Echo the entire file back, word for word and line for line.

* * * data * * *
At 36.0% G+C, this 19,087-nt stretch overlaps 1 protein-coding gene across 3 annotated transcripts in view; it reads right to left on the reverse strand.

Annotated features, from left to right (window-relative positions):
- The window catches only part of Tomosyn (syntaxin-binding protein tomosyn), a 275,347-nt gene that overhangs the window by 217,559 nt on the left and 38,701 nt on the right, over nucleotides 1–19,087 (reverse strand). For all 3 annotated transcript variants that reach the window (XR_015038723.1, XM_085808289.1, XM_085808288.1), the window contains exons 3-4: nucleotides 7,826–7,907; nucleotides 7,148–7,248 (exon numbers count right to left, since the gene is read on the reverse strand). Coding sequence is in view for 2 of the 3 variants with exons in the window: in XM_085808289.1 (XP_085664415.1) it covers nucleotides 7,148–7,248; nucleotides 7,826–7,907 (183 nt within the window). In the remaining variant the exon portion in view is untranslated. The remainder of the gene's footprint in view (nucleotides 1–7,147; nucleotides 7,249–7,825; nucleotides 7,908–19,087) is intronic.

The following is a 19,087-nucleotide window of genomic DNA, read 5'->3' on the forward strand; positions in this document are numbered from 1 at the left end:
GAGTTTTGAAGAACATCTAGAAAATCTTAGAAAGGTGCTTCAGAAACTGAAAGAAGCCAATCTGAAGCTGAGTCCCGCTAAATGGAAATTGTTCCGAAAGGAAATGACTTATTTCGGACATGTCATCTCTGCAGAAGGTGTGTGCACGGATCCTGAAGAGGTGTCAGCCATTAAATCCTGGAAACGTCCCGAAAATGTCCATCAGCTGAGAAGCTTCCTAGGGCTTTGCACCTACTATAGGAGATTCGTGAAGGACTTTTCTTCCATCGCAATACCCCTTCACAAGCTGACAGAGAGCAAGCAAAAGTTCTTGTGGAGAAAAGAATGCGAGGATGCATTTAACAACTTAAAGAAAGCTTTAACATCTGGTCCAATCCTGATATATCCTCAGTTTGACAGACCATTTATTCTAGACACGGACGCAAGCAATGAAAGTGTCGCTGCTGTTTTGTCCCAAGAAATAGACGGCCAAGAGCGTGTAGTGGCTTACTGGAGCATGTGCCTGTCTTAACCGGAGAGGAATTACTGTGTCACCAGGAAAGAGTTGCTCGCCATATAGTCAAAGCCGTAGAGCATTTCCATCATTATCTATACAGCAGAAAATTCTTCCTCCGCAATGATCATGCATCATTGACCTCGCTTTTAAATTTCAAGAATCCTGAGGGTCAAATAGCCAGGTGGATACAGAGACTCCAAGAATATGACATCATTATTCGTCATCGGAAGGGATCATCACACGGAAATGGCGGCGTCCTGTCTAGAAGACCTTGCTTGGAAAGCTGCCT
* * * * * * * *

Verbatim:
At 36.0% G+C, this 19,087-nt stretch overlaps 1 protein-coding gene across 3 annotated transcripts in view; it reads right to left on the reverse strand.

Annotated features, from left to right (window-relative positions):
- The window catches only part of Tomosyn (syntaxin-binding protein tomosyn), a 275,347-nt gene that overhangs the window by 217,559 nt on the left and 38,701 nt on the right, over nucleotides 1–19,087 (reverse strand). For all 3 annotated transcript variants that reach the window (XR_015038723.1, XM_085808289.1, XM_085808288.1), the window contains exons 3-4: nucleotides 7,826–7,907; nucleotides 7,148–7,248 (exon numbers count right to left, since the gene is read on the reverse strand). Coding sequence is in view for 2 of the 3 variants with exons in the window: in XM_085808289.1 (XP_085664415.1) it covers nucleotides 7,148–7,248; nucleotides 7,826–7,907 (183 nt within the window). In the remaining variant the exon portion in view is untranslated. The remainder of the gene's footprint in view (nucleotides 1–7,147; nucleotides 7,249–7,825; nucleotides 7,908–19,087) is intronic.

The following is a 19,087-nucleotide window of genomic DNA, read 5'->3' on the forward strand; positions in this document are numbered from 1 at the left end:
GAGTTTTGAAGAACATCTAGAAAATCTTAGAAAGGTGCTTCAGAAACTGAAAGAAGCCAATCTGAAGCTGAGTCCCGCTAAATGGAAATTGTTCCGAAAGGAAATGACTTATTTCGGACATGTCATCTCTGCAGAAGGTGTGTGCACGGATCCTGAAGAGGTGTCAGCCATTAAATCCTGGAAACGTCCCGAAAATGTCCATCAGCTGAGAAGCTTCCTAGGGCTTTGCACCTACTATAGGAGATTCGTGAAGGACTTTTCTTCCATCGCAATACCCCTTCACAAGCTGACAGAGAGCAAGCAAAAGTTCTTGTGGAGAAAAGAATGCGAGGATGCATTTAACAACTTAAAGAAAGCTTTAACATCTGGTCCAATCCTGATATATCCTCAGTTTGACAGACCATTTATTCTAGACACGGACGCAAGCAATGAAAGTGTCGCTGCTGTTTTGTCCCAAGAAATAGACGGCCAAGAGCGTGTAGTGGCTTACTGGAGCATGTGCCTGTCTTAACCGGAGAGGAATTACTGTGTCACCAGGAAAGAGTTGCTCGCCATATAGTCAAAGCCGTAGAGCATTTCCATCATTATCTATACAGCAGAAAATTCTTCCTCCGCAATGATCATGCATCATTGACCTCGCTTTTAAATTTCAAGAATCCTGAGGGTCAAATAGCCAGGTGGATACAGAGACTCCAAGAATATGACATCATTATTCGTCATCGGAAGGGATCATCACACGGAAATGGCGGCGTCCTGTCTAGAAGACCTTGCTTGGAAAGCTGCCT